World Literature and the Postcolonial:
Ngugi’s Globalectics and Glissant’s Poetics
Duncan McEachern Yoon
Etymologically speaking, globalectics is a neologism of the “global and dialectical.” While an obvious gesture to his own intellectual trajectory, in particular his engagement with materialism, this amalgamation of terms attempts to pluralize the linearity of dialectics. That is to say, if a dialectic is understood as simple movement between two points, then Ngugi’s globalectic seeks to multiply these points and the possible relations they may have between each other. Of integral importance is the flexibility of these relationships. This flexibility is what ensures the possibility of a movement forward. One of the many problems of the power dynamic produced by the colonial system lay in the suturing of one point, the colonizer, as the master of another point, the slave. As historically rooted in the exigency of colonial economic modes of production, the enforced stasis of this relationship produced a hierarchy of knowledges, peoples, and cultures. In short, it produced the European center and the colonized periphery, which still haunts the contemporary moment.
If Ngugi’s globalectic is occupied with a reorientation of center and periphery around a multitude of experiences, then Édouard Glissant in his Poetics of Relation (1990) is equally committed to such a diversification: “The poet’s word leads from periphery to periphery, and, yes, it reproduces the track of circular nomadism; that is, it makes every periphery into a center; furthermore, it abolishes the very notion of center and periphery” (Glissant 29). Glissant’s relational poet emphatically rejects the rooted fixture of a center. The poet is rootless and moving, a circular nomad who transforms each space as s/he enters it and in so doing, creates a theory of knowledge that is constantly in a state of flux and reevaluation. A non-exploitative movement forward and through—rather than marginalized or circumventive—is understood as “entanglements of world-wide relation” (Glissant 31). Glissant describes these entanglements as an improvement upon the colonial world-view that predicated itself on the reductive dichotomy of assimilation or annihilation. According to this model, a colonized person’s difference—racial, cultural or linguistic—was met with an implacable and hostile denial. In contrast, Glissant’s entanglement respects the encountered difference in the “other,” thereby “protect[ing] the Diverse” (Glissant 62). It is a way of creating a totality of experience without the trap of totalitarianism.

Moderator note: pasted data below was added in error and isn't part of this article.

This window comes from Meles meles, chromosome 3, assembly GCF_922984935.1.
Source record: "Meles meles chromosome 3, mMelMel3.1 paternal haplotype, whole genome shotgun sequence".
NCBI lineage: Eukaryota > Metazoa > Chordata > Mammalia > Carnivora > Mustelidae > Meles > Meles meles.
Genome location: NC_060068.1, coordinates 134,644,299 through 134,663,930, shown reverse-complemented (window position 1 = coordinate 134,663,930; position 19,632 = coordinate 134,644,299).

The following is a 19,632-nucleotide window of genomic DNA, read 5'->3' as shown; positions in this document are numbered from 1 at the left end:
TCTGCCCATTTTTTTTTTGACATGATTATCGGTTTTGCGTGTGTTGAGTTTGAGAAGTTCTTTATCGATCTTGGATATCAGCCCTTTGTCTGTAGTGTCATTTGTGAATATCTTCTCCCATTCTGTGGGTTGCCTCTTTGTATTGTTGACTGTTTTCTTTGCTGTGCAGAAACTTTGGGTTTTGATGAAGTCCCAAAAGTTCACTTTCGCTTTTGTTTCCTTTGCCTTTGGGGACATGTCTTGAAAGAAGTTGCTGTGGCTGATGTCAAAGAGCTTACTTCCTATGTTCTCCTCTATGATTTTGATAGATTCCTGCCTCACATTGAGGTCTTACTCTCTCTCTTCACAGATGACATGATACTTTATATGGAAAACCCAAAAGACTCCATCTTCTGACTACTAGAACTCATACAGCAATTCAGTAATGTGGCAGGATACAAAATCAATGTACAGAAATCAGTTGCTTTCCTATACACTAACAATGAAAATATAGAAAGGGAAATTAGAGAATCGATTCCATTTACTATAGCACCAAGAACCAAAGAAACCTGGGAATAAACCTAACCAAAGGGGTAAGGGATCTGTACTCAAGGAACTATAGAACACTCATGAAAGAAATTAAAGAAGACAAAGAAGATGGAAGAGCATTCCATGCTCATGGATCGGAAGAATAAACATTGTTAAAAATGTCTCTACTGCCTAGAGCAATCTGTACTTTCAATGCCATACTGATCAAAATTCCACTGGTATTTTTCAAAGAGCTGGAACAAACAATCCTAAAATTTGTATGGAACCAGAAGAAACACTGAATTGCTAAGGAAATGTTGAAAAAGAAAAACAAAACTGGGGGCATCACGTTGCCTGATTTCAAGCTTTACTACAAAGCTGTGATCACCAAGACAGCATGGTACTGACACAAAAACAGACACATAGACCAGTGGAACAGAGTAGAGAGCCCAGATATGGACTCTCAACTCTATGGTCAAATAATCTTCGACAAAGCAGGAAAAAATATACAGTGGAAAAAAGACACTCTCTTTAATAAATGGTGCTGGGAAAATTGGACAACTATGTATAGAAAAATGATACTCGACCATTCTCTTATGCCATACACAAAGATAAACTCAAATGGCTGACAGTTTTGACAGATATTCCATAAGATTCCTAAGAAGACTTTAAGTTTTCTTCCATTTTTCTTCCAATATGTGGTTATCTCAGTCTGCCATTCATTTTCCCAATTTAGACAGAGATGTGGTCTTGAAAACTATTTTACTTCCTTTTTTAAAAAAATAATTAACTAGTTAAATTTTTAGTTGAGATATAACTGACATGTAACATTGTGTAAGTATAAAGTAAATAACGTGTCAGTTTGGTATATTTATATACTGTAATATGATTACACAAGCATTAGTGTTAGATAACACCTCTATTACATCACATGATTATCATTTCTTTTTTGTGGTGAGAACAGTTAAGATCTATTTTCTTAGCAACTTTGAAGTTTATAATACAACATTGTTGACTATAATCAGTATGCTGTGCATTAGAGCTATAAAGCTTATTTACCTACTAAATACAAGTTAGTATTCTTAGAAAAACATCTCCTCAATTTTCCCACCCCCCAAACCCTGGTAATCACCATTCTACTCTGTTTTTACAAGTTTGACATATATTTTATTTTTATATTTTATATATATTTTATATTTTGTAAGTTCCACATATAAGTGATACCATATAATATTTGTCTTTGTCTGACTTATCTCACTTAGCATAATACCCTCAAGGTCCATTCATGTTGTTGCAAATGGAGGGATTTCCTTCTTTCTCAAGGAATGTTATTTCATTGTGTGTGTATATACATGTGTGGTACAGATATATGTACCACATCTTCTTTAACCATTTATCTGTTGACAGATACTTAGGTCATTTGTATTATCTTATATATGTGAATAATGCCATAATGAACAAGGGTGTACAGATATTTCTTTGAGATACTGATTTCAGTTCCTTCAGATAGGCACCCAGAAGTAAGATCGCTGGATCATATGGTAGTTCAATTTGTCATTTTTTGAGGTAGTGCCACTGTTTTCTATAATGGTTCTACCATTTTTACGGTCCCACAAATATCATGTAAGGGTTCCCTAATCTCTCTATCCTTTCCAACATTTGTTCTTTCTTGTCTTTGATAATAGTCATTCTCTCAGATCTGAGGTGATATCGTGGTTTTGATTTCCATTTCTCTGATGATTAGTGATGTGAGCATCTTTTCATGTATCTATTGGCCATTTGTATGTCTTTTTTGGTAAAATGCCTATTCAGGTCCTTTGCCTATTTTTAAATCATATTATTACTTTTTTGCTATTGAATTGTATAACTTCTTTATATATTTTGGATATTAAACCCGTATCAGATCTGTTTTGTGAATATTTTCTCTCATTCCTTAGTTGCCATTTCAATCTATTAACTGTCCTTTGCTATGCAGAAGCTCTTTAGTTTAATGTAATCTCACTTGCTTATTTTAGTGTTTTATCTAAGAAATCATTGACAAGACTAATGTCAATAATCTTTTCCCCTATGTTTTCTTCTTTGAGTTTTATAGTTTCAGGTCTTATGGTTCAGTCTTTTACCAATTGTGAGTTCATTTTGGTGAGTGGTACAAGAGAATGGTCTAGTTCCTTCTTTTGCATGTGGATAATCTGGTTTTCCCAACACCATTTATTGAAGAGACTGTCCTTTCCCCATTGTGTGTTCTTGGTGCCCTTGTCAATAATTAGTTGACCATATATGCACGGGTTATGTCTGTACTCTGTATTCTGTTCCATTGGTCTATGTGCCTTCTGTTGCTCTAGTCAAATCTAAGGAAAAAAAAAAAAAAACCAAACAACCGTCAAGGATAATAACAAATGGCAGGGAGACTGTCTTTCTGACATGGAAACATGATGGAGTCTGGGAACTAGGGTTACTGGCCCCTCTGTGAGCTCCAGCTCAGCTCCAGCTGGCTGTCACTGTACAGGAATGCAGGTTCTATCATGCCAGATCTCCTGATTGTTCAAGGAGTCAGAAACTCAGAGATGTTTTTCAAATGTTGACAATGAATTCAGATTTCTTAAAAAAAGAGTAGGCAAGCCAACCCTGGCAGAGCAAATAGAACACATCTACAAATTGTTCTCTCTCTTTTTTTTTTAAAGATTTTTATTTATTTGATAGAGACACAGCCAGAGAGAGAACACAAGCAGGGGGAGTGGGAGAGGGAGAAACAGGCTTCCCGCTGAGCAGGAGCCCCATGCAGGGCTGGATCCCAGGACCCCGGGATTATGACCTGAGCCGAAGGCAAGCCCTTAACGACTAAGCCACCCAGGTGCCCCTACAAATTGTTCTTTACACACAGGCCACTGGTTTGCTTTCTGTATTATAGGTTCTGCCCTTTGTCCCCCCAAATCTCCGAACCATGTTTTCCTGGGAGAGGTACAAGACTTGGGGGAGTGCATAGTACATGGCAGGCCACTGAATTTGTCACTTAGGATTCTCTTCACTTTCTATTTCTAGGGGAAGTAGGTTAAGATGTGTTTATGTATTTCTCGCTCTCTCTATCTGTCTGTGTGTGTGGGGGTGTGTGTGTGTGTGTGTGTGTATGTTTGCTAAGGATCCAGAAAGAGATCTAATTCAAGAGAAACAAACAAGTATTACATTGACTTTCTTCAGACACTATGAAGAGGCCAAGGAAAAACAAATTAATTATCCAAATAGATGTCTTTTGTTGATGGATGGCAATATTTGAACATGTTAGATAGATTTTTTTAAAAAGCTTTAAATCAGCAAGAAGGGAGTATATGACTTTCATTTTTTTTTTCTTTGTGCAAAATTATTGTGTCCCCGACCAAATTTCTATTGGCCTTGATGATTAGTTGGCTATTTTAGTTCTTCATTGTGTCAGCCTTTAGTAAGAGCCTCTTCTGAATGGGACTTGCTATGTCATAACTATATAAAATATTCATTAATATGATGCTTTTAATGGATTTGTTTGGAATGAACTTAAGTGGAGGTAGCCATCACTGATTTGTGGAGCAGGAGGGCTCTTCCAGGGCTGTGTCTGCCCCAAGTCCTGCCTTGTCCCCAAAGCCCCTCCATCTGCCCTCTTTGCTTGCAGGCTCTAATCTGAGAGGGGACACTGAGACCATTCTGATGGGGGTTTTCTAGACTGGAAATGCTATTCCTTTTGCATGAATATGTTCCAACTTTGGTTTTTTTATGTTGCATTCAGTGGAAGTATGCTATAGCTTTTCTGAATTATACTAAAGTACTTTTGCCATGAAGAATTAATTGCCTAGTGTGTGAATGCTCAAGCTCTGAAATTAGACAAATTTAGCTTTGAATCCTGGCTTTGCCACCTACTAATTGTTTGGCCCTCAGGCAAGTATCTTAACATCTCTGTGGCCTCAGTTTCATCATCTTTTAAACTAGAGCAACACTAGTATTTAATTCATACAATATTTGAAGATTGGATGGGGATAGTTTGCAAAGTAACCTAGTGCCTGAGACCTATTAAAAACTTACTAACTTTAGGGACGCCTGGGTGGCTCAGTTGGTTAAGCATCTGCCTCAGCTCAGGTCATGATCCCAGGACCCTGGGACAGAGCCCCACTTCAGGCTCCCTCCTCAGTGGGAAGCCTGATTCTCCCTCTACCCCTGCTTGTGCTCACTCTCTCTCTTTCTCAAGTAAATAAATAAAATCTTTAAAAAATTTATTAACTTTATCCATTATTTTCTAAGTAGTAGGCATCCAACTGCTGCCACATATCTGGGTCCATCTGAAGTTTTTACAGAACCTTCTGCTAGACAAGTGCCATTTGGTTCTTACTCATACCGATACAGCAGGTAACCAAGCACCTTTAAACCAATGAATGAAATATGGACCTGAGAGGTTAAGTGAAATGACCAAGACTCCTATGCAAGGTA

Pages: 1 2 3 4 5
 Ngugi’s first chapter in Globalectics provides a detailed analysis of Hegel’s master and slave.
Essays in this Forum
Break out of the Prison House of Hierarchy!
by Mukoma Wa Ngugi
A Globalectical Imagination
by Ngugi wa Thiong'o
World Literature and the Postcolonial: Ngugi's Globalectics and Glissant's Poetics
by Duncan McEachern Yoon
“You Are the Prisoner, the Discoverer, the Founder, the Liberator”: Contextualizing Decolonial Paths of Afro-Hispanic Literature in Latin America, Equatorial Guinea and Spain
by Elisa Rizo
Globalectics Beyond Postcoloniality
by Carole Boyce Davies